Australian Labradoodle vs Labradoodle (Differences)
Labradoodles have exploded in popularity in the past decade. This non-shedding, curly-coated, and family-oriented teddy bear is not only popular in a few countries but globally. This means there are a few variations of the breed.
Some countries favor differently sized as their Poodle mixes so come in three different sizes: miniature, medium, and standard. The most common size will change depending on location. In more build-up areas like the city where apartment living is more common, you might come across the smaller mixes of Labradoodle but in more rural settings the larger version of Doodle with have more space to roam.
It’s quite easy to mistake an Australian Labradoodle for a regular Labradoodle but there are some fundamental differences between the two breeds. Before you go out and get yourself your very own Labradoodle, make sure you know the key differences and that they will fit your lifestyle.
Breeds: What Makes Up An Australian Labradoodle and Labradoodle?
A Labradoodle is commonly a mix between a Poodle and a Labrador, there can be quite a wide range in how they look for early lines as a mating between a purebred Poodle and a purebred Labrador can give a variety of different sizes and coat textures, even in the same litter. Some pups from the first-generation breeding of Labradoodles can be short-coated like a Labrador and not curly-coated at all. When you begin to see breedings of Labradoodles together, then their offspring will become more consistent with what you expect a Labradoodle to look like.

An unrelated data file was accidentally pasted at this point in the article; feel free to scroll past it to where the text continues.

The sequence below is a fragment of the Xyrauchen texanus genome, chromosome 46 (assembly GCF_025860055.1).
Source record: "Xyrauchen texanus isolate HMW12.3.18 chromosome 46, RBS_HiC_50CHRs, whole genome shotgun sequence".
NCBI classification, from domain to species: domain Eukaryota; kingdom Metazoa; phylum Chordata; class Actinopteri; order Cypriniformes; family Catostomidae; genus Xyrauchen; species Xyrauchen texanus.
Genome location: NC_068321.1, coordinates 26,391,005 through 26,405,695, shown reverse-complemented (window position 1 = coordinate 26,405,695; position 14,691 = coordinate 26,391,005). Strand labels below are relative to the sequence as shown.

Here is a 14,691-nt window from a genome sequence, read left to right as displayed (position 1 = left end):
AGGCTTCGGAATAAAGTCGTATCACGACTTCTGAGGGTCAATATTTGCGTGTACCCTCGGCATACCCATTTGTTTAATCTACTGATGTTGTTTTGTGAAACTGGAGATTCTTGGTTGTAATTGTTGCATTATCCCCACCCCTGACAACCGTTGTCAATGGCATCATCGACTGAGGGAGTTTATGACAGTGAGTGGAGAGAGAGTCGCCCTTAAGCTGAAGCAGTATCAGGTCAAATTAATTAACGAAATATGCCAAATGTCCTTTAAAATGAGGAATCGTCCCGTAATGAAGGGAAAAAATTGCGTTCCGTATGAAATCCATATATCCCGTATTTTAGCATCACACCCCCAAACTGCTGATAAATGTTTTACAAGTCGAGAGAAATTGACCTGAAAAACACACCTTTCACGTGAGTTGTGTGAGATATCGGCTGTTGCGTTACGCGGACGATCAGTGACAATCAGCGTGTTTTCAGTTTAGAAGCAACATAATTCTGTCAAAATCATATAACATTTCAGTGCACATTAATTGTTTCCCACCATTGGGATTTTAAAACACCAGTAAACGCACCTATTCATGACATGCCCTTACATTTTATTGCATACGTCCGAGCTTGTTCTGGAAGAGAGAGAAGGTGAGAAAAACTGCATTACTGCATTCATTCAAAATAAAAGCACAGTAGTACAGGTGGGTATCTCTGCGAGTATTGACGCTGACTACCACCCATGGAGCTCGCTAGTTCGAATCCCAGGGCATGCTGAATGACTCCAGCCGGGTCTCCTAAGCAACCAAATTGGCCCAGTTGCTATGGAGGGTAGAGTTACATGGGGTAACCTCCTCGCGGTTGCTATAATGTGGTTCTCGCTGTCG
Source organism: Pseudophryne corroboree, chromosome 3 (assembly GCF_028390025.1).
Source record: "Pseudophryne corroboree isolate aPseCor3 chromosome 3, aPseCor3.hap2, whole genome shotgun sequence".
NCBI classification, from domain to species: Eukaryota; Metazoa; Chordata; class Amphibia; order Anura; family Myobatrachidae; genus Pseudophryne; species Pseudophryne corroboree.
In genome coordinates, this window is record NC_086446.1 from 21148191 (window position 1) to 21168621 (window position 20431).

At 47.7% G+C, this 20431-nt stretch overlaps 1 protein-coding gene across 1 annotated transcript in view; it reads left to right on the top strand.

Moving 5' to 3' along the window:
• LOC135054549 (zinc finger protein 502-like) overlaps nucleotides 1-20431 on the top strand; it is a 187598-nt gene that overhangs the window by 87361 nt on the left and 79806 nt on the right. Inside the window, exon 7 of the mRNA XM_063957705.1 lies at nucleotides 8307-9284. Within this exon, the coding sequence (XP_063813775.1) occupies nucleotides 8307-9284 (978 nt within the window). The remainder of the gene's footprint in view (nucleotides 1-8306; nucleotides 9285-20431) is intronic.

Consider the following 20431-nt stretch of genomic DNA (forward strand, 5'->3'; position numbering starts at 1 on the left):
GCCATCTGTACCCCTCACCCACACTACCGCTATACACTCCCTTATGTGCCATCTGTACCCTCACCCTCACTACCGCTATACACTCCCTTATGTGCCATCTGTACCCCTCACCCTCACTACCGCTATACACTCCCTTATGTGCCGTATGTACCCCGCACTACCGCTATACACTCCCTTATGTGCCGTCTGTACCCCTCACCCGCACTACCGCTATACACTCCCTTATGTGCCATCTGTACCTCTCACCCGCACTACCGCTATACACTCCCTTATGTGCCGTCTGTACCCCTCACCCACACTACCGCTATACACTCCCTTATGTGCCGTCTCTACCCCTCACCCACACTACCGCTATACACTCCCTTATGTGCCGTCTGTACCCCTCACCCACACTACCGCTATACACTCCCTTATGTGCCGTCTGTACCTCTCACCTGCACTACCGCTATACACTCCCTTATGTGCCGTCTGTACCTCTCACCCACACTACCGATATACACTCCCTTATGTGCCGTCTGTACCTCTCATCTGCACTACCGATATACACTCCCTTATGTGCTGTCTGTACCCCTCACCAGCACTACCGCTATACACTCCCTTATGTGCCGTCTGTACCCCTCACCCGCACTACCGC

An Australian Labradoodle is a mixture of more than just those two, several other breeds can be traced back to this crossbreed. While containing both Poodle and Labrador, an Australian Labradoodle will also contain some English and American Cocker Spaniel, Curly Coated Retriever, and Irish Water Spaniel. The larger mix of breeds in the Australian Labradoodle was to produce an energetic, trainable, and family-oriented dog without the stubborn streak the early breedings had when it was just a mix between the Poodle and Labrador.
With many different purebred lines in the Australian Labradoodle, you still have a dog that looks very recognizable as a Labradoodle but with a few benefits of a few other breeds.
All Australian Labradoodles are a minimum of the fifth generation just to allow for these other breeds to be worked in and for the genetic foundation of the Australian Labradoodle. Some breeders still will occasionally breed another purebred into the lines to diversify the genetic pool.
Size: How Big Are Labradoodles?
Labradoodles, both Australian and standard come in three sizes: miniature, medium, and standard depending on the size of the Poodle that’s bred with a Labrador. There is no difference between the range in sizes. Both a Miniature Australian Labradoodle and Labradoodle can range between 14 and 16 inches.